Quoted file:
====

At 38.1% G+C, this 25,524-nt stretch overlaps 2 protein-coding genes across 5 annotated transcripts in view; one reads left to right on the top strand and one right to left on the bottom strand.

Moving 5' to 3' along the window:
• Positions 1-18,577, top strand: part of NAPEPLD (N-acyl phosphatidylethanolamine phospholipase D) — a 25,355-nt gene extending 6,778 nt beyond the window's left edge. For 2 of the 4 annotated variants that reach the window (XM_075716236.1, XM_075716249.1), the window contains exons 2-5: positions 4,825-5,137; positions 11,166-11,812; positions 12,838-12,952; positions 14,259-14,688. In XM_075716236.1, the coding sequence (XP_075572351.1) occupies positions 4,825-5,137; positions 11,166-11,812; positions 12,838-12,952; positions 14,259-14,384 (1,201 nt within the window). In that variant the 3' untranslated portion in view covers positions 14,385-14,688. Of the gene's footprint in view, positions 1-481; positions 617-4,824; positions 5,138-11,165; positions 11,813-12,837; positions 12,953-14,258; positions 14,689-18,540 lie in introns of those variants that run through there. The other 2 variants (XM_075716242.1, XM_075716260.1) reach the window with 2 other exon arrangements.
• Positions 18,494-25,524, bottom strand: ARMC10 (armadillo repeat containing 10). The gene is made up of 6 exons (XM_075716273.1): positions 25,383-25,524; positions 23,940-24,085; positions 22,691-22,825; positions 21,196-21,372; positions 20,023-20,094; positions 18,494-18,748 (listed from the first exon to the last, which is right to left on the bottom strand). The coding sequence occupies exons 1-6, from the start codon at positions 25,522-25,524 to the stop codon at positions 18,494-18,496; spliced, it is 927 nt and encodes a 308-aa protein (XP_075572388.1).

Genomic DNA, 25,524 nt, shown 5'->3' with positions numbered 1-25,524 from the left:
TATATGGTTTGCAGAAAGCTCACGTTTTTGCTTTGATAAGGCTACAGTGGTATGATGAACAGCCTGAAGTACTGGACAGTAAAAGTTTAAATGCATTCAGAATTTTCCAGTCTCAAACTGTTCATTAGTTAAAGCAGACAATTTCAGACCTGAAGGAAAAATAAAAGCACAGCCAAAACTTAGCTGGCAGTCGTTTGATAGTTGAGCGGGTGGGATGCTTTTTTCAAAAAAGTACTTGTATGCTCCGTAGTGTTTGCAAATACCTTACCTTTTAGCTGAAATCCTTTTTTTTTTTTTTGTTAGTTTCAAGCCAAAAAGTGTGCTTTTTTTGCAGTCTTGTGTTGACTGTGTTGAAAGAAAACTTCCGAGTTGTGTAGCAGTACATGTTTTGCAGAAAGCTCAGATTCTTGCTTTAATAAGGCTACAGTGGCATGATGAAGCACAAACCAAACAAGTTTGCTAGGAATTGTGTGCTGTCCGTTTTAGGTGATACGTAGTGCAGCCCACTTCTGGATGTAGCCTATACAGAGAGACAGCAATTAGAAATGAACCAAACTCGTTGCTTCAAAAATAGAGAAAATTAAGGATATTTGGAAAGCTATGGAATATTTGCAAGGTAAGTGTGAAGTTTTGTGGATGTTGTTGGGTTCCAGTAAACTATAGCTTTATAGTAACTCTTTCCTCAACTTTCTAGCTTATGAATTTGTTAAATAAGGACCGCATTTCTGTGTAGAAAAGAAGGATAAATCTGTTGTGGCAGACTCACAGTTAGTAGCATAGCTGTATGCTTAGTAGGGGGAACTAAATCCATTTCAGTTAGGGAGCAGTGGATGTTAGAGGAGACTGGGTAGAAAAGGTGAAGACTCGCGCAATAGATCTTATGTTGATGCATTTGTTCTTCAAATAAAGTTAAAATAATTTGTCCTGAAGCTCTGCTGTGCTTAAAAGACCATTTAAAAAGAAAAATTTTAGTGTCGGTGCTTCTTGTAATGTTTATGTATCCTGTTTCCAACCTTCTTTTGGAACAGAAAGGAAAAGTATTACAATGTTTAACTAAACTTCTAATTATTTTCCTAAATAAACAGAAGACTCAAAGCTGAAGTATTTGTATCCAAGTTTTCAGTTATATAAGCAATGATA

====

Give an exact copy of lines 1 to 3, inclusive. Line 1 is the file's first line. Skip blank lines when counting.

At 38.1% G+C, this 25,524-nt stretch overlaps 2 protein-coding genes across 5 annotated transcripts in view; one reads left to right on the top strand and one right to left on the bottom strand.

Moving 5' to 3' along the window:
• Positions 1-18,577, top strand: part of NAPEPLD (N-acyl phosphatidylethanolamine phospholipase D) — a 25,355-nt gene extending 6,778 nt beyond the window's left edge. For 2 of the 4 annotated variants that reach the window (XM_075716236.1, XM_075716249.1), the window contains exons 2-5: positions 4,825-5,137; positions 11,166-11,812; positions 12,838-12,952; positions 14,259-14,688. In XM_075716236.1, the coding sequence (XP_075572351.1) occupies positions 4,825-5,137; positions 11,166-11,812; positions 12,838-12,952; positions 14,259-14,384 (1,201 nt within the window). In that variant the 3' untranslated portion in view covers positions 14,385-14,688. Of the gene's footprint in view, positions 1-481; positions 617-4,824; positions 5,138-11,165; positions 11,813-12,837; positions 12,953-14,258; positions 14,689-18,540 lie in introns of those variants that run through there. The other 2 variants (XM_075716242.1, XM_075716260.1) reach the window with 2 other exon arrangements.